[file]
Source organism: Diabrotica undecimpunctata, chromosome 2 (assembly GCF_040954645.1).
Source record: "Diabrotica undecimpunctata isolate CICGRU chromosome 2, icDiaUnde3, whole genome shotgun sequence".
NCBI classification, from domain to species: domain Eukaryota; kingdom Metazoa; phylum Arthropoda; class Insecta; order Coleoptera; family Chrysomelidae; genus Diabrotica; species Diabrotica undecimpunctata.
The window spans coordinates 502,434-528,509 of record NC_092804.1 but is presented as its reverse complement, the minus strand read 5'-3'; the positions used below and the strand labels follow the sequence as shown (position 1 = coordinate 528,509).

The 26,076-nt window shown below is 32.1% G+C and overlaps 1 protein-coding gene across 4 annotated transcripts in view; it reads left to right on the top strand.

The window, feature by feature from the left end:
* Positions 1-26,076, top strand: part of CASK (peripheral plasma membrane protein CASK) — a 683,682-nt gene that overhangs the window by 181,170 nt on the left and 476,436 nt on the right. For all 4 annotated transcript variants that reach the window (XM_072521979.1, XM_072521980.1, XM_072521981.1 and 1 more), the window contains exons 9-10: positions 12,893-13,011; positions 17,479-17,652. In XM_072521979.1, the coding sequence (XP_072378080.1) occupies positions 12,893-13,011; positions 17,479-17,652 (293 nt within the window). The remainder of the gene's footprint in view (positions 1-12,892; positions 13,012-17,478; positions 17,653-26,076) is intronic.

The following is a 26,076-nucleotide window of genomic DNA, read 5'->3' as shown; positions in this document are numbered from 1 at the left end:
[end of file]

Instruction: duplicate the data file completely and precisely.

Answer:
Source organism: Diabrotica undecimpunctata, chromosome 2 (assembly GCF_040954645.1).
Source record: "Diabrotica undecimpunctata isolate CICGRU chromosome 2, icDiaUnde3, whole genome shotgun sequence".
NCBI classification, from domain to species: domain Eukaryota; kingdom Metazoa; phylum Arthropoda; class Insecta; order Coleoptera; family Chrysomelidae; genus Diabrotica; species Diabrotica undecimpunctata.
The window spans coordinates 502,434-528,509 of record NC_092804.1 but is presented as its reverse complement, the minus strand read 5'-3'; the positions used below and the strand labels follow the sequence as shown (position 1 = coordinate 528,509).

The 26,076-nt window shown below is 32.1% G+C and overlaps 1 protein-coding gene across 4 annotated transcripts in view; it reads left to right on the top strand.

The window, feature by feature from the left end:
* Positions 1-26,076, top strand: part of CASK (peripheral plasma membrane protein CASK) — a 683,682-nt gene that overhangs the window by 181,170 nt on the left and 476,436 nt on the right. For all 4 annotated transcript variants that reach the window (XM_072521979.1, XM_072521980.1, XM_072521981.1 and 1 more), the window contains exons 9-10: positions 12,893-13,011; positions 17,479-17,652. In XM_072521979.1, the coding sequence (XP_072378080.1) occupies positions 12,893-13,011; positions 17,479-17,652 (293 nt within the window). The remainder of the gene's footprint in view (positions 1-12,892; positions 13,012-17,478; positions 17,653-26,076) is intronic.

The following is a 26,076-nucleotide window of genomic DNA, read 5'->3' as shown; positions in this document are numbered from 1 at the left end: